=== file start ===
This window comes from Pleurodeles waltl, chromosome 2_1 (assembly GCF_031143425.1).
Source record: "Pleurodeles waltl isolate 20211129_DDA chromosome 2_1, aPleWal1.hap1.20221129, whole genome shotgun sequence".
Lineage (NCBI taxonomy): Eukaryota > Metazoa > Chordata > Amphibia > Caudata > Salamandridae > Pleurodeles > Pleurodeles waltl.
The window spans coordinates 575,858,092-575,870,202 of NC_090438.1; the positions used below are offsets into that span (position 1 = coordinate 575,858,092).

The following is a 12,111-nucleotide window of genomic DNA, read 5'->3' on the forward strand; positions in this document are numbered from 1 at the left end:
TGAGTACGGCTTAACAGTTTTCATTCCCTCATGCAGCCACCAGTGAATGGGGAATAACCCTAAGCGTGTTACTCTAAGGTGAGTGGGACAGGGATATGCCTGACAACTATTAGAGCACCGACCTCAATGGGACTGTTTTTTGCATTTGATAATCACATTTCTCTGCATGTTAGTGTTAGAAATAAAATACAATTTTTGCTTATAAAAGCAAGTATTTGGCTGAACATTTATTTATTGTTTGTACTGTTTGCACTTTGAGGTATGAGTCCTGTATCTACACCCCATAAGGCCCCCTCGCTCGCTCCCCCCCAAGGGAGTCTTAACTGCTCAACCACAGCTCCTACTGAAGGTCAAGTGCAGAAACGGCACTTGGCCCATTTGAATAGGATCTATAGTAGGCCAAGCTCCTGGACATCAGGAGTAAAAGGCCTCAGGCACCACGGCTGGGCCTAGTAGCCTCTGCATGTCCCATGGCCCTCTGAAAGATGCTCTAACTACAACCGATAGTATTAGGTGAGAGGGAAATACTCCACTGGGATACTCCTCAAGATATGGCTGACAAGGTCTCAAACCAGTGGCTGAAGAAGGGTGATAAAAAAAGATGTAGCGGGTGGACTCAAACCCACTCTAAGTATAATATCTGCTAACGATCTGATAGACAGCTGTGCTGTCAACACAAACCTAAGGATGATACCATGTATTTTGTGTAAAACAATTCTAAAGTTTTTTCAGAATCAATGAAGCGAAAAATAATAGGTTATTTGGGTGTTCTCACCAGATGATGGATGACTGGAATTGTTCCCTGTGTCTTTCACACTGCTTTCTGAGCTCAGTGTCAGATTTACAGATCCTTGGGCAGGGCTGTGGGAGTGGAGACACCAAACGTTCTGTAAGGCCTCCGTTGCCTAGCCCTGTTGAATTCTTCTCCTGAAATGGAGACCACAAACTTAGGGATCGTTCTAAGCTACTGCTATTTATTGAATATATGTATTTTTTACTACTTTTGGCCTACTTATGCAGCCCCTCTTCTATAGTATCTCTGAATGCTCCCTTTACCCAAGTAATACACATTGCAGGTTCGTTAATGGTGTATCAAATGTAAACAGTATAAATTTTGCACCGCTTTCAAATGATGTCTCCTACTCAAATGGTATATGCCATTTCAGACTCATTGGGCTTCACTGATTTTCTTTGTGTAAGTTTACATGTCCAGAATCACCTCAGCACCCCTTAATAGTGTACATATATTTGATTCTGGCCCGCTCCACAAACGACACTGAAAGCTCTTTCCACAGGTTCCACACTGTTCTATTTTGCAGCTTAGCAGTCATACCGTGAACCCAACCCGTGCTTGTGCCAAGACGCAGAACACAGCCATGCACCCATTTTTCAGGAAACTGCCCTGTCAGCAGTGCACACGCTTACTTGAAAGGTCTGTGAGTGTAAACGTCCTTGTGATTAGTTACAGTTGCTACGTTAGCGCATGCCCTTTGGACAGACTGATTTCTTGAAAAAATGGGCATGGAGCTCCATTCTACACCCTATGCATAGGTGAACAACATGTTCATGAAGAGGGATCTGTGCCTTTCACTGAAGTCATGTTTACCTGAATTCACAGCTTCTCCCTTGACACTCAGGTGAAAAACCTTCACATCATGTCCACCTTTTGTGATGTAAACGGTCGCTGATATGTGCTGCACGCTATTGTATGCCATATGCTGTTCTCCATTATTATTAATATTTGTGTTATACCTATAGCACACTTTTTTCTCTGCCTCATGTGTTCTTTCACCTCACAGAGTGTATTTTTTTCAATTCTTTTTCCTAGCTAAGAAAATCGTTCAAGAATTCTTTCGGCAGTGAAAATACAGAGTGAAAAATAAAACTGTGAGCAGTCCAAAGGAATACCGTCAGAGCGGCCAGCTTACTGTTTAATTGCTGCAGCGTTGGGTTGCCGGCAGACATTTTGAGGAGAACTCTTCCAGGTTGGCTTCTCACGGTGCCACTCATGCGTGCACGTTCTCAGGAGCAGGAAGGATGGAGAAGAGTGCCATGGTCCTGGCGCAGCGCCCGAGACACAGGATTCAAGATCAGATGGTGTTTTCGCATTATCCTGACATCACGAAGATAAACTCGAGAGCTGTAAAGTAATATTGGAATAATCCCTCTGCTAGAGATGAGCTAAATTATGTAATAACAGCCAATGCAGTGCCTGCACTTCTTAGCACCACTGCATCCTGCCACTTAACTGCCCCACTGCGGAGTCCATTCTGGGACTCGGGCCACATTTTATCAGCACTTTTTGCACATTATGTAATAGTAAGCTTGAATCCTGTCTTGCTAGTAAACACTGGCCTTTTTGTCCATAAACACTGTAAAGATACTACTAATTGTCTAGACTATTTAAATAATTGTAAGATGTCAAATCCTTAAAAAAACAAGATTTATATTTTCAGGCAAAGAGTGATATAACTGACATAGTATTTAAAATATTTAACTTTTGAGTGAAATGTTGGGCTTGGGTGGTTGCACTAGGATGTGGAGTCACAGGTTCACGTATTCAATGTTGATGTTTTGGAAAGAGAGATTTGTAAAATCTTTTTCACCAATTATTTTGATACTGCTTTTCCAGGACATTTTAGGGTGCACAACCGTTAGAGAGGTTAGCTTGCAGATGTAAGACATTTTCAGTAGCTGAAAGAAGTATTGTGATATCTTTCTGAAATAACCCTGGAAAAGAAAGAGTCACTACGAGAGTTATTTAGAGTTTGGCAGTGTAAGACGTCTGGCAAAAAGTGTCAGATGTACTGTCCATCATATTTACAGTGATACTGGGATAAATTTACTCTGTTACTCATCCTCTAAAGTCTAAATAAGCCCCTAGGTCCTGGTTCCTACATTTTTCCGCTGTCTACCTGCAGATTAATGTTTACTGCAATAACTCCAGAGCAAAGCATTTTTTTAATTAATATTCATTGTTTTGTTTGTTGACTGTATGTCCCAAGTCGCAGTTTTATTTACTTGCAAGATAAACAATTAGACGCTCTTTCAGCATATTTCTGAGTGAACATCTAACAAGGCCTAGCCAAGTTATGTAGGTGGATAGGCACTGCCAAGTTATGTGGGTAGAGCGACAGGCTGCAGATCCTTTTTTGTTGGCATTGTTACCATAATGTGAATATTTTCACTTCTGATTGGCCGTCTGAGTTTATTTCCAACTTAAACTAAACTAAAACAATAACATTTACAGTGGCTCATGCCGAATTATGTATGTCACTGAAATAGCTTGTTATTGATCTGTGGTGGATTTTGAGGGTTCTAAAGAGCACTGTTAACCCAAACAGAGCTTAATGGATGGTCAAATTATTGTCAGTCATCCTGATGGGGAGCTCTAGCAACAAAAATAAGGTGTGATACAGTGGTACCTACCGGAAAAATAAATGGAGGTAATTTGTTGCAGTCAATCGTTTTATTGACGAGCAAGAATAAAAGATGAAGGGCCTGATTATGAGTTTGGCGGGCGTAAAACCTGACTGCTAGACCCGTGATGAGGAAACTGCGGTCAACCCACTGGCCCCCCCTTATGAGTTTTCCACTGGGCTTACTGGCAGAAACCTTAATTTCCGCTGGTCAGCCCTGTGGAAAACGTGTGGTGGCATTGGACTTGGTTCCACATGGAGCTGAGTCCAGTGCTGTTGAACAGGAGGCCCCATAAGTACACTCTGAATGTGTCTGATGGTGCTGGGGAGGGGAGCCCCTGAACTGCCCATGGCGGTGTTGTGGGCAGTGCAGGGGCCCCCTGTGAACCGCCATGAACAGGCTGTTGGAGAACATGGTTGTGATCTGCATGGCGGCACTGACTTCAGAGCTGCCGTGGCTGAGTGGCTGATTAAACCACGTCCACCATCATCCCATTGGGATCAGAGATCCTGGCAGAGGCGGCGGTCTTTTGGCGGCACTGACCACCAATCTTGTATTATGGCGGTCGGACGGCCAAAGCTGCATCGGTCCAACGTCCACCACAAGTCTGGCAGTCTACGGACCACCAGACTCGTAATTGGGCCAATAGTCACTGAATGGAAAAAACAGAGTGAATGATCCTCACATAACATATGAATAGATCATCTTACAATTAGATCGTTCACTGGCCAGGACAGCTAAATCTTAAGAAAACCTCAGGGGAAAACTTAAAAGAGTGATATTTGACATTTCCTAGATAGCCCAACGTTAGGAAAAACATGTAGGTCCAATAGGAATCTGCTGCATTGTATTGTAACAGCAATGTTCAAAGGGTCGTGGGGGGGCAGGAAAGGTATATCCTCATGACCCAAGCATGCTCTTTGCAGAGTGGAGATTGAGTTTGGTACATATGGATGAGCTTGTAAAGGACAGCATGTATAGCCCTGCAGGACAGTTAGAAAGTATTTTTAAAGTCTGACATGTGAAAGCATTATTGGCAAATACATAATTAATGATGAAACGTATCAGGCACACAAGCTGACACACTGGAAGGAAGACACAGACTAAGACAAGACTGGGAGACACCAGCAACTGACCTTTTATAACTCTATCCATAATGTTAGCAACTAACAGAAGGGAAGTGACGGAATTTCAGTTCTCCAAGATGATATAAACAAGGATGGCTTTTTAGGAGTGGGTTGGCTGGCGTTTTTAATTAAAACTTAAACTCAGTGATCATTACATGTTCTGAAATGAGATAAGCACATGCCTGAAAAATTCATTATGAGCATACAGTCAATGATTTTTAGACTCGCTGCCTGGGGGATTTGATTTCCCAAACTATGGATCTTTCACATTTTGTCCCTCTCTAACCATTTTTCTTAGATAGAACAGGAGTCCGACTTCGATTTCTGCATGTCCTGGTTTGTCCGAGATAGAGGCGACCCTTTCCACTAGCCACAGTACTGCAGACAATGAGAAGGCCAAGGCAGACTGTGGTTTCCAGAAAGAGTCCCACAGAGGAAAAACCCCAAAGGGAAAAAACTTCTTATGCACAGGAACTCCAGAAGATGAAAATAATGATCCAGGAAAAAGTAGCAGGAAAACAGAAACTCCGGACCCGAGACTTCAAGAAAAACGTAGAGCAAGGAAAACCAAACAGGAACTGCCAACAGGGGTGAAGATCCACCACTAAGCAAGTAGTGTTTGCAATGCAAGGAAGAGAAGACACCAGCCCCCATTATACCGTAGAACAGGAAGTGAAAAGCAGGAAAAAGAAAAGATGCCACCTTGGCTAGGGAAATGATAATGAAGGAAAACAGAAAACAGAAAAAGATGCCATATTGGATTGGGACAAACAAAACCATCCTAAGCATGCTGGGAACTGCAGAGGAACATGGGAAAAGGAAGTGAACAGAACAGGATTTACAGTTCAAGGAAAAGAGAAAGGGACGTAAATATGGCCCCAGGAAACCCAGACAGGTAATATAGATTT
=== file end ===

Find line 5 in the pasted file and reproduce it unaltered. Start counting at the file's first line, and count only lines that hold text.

The following is a 12,111-nucleotide window of genomic DNA, read 5'->3' on the forward strand; positions in this document are numbered from 1 at the left end: